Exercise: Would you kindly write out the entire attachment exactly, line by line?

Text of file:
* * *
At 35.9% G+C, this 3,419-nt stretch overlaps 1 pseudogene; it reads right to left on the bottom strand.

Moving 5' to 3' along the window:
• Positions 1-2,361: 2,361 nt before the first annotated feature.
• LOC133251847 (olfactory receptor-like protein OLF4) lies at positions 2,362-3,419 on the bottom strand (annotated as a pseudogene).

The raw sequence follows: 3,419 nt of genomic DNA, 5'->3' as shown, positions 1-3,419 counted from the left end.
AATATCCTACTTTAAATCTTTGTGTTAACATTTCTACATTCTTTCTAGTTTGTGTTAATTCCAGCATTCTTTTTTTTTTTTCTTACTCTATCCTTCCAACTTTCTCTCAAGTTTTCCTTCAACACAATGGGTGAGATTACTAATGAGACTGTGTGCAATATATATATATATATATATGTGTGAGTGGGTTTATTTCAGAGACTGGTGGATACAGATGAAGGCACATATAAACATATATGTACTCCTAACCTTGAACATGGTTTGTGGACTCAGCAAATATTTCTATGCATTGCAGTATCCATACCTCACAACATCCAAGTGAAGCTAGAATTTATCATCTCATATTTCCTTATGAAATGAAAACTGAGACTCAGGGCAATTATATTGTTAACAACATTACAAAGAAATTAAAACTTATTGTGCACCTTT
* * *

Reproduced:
At 35.9% G+C, this 3,419-nt stretch overlaps 1 pseudogene; it reads right to left on the bottom strand.

Moving 5' to 3' along the window:
• Positions 1-2,361: 2,361 nt before the first annotated feature.
• LOC133251847 (olfactory receptor-like protein OLF4) lies at positions 2,362-3,419 on the bottom strand (annotated as a pseudogene).

The raw sequence follows: 3,419 nt of genomic DNA, 5'->3' as shown, positions 1-3,419 counted from the left end.
AATATCCTACTTTAAATCTTTGTGTTAACATTTCTACATTCTTTCTAGTTTGTGTTAATTCCAGCATTCTTTTTTTTTTTTCTTACTCTATCCTTCCAACTTTCTCTCAAGTTTTCCTTCAACACAATGGGTGAGATTACTAATGAGACTGTGTGCAATATATATATATATATATATGTGTGAGTGGGTTTATTTCAGAGACTGGTGGATACAGATGAAGGCACATATAAACATATATGTACTCCTAACCTTGAACATGGTTTGTGGACTCAGCAAATATTTCTATGCATTGCAGTATCCATACCTCACAACATCCAAGTGAAGCTAGAATTTATCATCTCATATTTCCTTATGAAATGAAAACTGAGACTCAGGGCAATTATATTGTTAACAACATTACAAAGAAATTAAAACTTATTGTGCACCTTT